Let’s be honest, if there is ever a time when you don’t want a spiritual lesson, when insight is an annoyance, it’s when you’re sick. Especially with flu season hitting epidemic levels in the U.S., I’m sure more than a few of us have been down for the count these past few weeks.
As if being sick weren’t distressing enough, I fell ill while I was in Costa Rica for a week. I must have picked it up on the way down there, so three days into my vacation, I was debilitated, riddled with aches, congestion, and a feverish head fog that when vertical left me dizzy. Even my skin and hair were sore.
Perhaps in a way to divert my attention away from these ailments, I found that I was mad at myself. I consistently workout 5-6 days a week and besides an occasional bag of chips or slice of pizza (or both), I largely eat healthy. In fact, I stopped getting flu shots because I haven’t been sick in years.
I started analyzing what I did before the trip that could have led to this misstep. Where did I go wrong? How I could have been the more perfect yogi? I scolded myself for not stocking up more on Vitamin C and immune-raising herbs when I knew the flu was being widely reported.
Being sick in a developing, foreign country is highly inconvenient. I couldn’t read the medicine labels because they’re all in Spanish. I don’t know any doctors much less do I have confidence in their healthcare system. I was uncomfortably vulnerable, and totally dependent on the friend I was staying with.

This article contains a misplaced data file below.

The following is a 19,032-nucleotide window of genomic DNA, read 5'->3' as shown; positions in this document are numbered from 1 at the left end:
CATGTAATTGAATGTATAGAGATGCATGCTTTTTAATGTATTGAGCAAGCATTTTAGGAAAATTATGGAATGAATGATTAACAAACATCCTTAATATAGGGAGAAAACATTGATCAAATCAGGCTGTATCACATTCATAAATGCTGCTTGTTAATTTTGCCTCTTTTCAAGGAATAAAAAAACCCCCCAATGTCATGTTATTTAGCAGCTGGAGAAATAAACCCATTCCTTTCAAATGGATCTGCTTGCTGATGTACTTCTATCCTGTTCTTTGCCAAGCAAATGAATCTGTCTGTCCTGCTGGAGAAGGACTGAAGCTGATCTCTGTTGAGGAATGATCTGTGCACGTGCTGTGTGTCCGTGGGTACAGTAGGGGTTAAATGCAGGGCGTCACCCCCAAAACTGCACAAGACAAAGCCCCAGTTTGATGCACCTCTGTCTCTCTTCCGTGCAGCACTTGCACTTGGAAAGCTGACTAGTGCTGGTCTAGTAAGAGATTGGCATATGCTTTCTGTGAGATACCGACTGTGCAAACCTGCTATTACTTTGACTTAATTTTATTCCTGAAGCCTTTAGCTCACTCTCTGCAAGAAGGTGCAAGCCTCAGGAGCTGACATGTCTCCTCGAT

And then I realized…wait a minute…why do I think just because I live a healthy lifestyle, I’ve been able to “steel” myself against illness? That’s largely out of my control. Yes, we can do things that help strengthen our immune systems, and help our cells to repair and replenish but it’s not a guarantee. It’s never a guarantee.
Blame, and playing the coulda-woulda-shoulda-game is a form of being in denial. Instead, accepting the situation allowed me to relax and notice what else was going on around me. The friend I was staying with was immensely helpful, kind and thoughtful. I even went into the warm ocean where the soothing salt water seemed to ease the painful sensitivity my skin and hair were under. A warm ocean in January? Now that’s a perk!
When we battle what should have been instead of what is, we can’t practice gratitude.
Also, I think these situations are opportunities to teach us about the people around us more than about ourselves. What do people reveal about themselves when we’re at our most vulnerable? Are they absent or present? Are they concerned or too busy? Are they delicate or harsh, empathetic or dismissive?
Overall, I’m kind of glad I was sick at this time because it showed me that this person is someone who I can depend on, our styles of attending to each other are compatible.
The stupid flu taught me something!